America’s obligation to Ukraine began with nukes in the early 1990s

A statue of Russian and Soviet writer Maxim Gorky stands decapitated in a city park on February 12, 2023 in Chasiv Yar, Ukraine, near the frontline between Ukrainian and Russian troops. (Photo by John Moore/Getty Images)

Does the U.S. have an obligation to aid Ukraine? The short answer to this question, one that many have been evading, is yes. The reasons have to do with America’s choices, policies and actions during the early 1990s.

As the Soviet Union was collapsing, the H. W. Bush and Clinton administrations had a kind of bromance with Russian leaders, namely with Mikhail Gorbachev and Boris Yeltsin. There were numerous meetings and telephone calls both on the presidential level and on various ministerial levels. People were on a first-name basis and many American leaders tended to see the world the way Moscow’s leaders did.

When the USSR finally collapsed in December 1991, Soviet nuclear assets were found in the Russian Federation, Ukraine, Kazakhstan and Belarus. Ukraine at that time had the third-largest nuclear arsenal on earth, after the U.S. and Russia. As Eugene Fishel describes at length in his important volume “The Moscow Factor: U.S. Policy toward Sovereign Ukraine and the Kremlin,” America and Yeltsin had begun to pressure Ukraine and the other two republics to agree to surrender their nuclear arsenals to Russia even before the collapse.

The American desire to accommodate Yeltsin after he became Russia’s president was motivated in part by an understandable interest in maintaining a deescalated state of U.S.-Russian relations and by a desire to help Yeltsin domestically. And so when Yeltsin told Bush at Camp David in 1992 that Moscow’s priority was to see Ukraine, Belarus and Kazakhstan become denuclearized, he found a very receptive ear. There was little awareness or concern that the U.S. was essentially acquiescing to Russia gaining an additional advantage over its former colonial possessions.

Washington’s thinking was Russocentric and perhaps naively hopeful. As an internal State Department memorandum in April 1992 stated, “Nothing is of more central importance in this process than consolidation of nuclear weapons in a democratizing Russia.”

The Clinton administration basically continued Bush’s policies towards Russia and Ukraine. There was domestic pressure inside Ukraine for the nation to keep at least some of the nuclear arsenal as a form of deterrence against future Russian invasions. This was no idle fear — over the preceding century, Ukraine had been invaded by troops from Tsarist Russia, Bolshevik Russia, White or monarchist Russia, or the Soviet Union on at least seven occasions.

But President Clinton and Secretary of State Warren Christopher bullied Ukrainian President Leonid Kravchuk to do our bidding, and at an airport meeting in Ukraine they told Kravchuk in threatening terms that if Ukraine did not agree to transfer its nukes to Russia, “it would be a major setback for Ukraine’s relations with both Russia and the U.S.”

As Fishel has noted, “the U.S. government saw all Ukrainian behavior meant to demonstrate, advocate for, and defend Ukraine’s own independent interests as unhelpful, provocative, and even worthy of ridicule and outright bullying.”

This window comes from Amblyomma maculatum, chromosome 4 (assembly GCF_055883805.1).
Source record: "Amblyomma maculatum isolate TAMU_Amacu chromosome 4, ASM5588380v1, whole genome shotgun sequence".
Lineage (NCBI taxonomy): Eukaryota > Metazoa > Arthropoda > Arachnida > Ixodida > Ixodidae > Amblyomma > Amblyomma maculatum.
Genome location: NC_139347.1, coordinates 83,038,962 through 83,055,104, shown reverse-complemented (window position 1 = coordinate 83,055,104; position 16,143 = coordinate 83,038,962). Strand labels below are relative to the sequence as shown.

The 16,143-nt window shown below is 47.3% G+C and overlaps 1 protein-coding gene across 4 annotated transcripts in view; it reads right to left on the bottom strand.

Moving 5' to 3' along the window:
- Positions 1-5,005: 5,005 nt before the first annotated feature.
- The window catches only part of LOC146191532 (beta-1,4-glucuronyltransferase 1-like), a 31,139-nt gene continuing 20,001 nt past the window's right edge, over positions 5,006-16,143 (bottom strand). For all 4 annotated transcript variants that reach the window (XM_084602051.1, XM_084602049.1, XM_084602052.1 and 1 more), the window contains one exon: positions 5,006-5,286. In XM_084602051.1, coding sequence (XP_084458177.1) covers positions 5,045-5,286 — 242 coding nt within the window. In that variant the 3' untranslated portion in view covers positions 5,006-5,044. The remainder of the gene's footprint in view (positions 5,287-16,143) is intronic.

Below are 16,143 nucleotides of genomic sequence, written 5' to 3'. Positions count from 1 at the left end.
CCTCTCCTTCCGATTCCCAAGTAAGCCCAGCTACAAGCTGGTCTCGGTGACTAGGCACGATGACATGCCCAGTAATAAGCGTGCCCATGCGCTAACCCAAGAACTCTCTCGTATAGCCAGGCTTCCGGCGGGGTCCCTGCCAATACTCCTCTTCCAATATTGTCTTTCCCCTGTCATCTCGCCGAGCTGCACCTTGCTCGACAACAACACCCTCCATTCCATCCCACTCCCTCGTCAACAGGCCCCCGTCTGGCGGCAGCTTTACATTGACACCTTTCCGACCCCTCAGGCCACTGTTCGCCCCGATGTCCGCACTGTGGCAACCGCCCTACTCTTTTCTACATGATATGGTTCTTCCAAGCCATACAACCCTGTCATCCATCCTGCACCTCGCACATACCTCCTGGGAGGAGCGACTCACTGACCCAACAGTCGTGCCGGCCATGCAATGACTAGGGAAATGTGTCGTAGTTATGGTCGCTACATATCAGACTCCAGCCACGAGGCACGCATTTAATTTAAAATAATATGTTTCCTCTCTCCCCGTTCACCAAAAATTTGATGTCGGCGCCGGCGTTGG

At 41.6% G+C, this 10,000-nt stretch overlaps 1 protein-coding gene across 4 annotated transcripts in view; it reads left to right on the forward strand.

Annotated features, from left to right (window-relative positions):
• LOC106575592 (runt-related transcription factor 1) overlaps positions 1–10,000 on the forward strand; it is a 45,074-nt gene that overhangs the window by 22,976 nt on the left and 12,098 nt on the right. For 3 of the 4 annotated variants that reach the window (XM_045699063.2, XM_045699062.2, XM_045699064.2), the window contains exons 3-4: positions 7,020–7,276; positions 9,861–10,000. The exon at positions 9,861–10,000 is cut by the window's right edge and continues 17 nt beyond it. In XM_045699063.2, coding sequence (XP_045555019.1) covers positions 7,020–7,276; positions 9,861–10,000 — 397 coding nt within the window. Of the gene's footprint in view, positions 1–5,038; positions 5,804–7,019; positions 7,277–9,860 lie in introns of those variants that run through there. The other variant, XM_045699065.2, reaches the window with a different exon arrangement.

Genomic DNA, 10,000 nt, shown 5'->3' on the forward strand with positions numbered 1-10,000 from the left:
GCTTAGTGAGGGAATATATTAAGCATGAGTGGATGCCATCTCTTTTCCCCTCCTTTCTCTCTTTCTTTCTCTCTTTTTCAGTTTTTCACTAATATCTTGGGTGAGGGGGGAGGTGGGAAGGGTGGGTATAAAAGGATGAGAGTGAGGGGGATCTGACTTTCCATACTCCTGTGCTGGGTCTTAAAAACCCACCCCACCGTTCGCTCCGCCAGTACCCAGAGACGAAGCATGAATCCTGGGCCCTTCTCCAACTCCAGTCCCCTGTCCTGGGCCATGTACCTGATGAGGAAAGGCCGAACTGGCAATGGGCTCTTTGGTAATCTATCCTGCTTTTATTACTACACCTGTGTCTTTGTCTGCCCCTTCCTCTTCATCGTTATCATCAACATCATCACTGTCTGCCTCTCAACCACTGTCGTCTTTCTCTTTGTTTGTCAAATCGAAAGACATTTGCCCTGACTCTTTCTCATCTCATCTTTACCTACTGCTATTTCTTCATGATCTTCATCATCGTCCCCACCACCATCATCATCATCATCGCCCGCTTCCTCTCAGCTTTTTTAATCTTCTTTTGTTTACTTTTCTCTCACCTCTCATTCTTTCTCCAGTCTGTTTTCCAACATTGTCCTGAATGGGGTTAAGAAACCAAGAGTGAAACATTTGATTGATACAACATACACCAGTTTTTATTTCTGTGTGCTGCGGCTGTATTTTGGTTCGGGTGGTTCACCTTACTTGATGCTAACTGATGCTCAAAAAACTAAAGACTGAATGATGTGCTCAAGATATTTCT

The intense, three-year arm-twisting campaign resulted in Ukraine’s agreeing in 1994 to transfer all of its nuclear arsenal to Russia and to sign on to the Non-Proliferation Treaty. In exchange, Ukraine received the so-called Budapest Memorandum, signed by the U.S., the United Kingdom, Russia and Ukraine, in which all of the signatories committed to assure Ukraine of its sovereignty and territorial integrity.

But in 2014, Russia invaded and occupied parts of Ukraine, and since February 2022 Russia has attacked and tried to destroy all of Ukraine.

Was it delusional on our part to think or expect Russia to become a good international citizen? Given Ukraine’s history of having suffering repeated invasions, was it a mistake for us to bully Ukraine into giving up the nuclear arsenal on its territory? Should Ukraine have been made to surrender its nuclear arsenal to, of all places, Russia? Whatever the case, there was only one upper-level official in our government who thought that our preferential orientation towards Moscow was a mistake, and that actor was Dick Cheney, then Bush’s secretary of defense.

It is noteworthy that President Clinton, one of the principal agents inducing Ukraine to give up its nukes, said during an April 2023 interview that he now regrets his role in getting Ukraine to forfeit its nuclear weapons in 1994, and he has suggested that Russia would not have invaded had Ukraine still had its nuclear deterrent. But this and the whole story behind the Budapest Memorandum and Ukraine’s agreement to denuclearize seems altogether to have escaped Congress’s notice or its collective institutional memory.

Over the centuries, we have developed a clear understanding of the obligations that flow from agreements involving a bargained-for exchange. If pursuant to an agreement one party produces that for which the two parties bargained — and here Ukraine did surrender its nukes — then the second party needs to produce that which was bargained for — here a defense of Ukraine’s sovereignty and territorial integrity. Aid to Ukraine is that bargained-for consideration.

Some in Congress today seem to think that aid to Ukraine is a charitable-giving option and act accordingly. Others understand that it is a matter of our geopolitical interests. But none seem to grasp that, based on our having pressured and induced Ukraine to surrender all of its nuclear arms to Russia, it is actually a matter of obligation.

Source: The Hill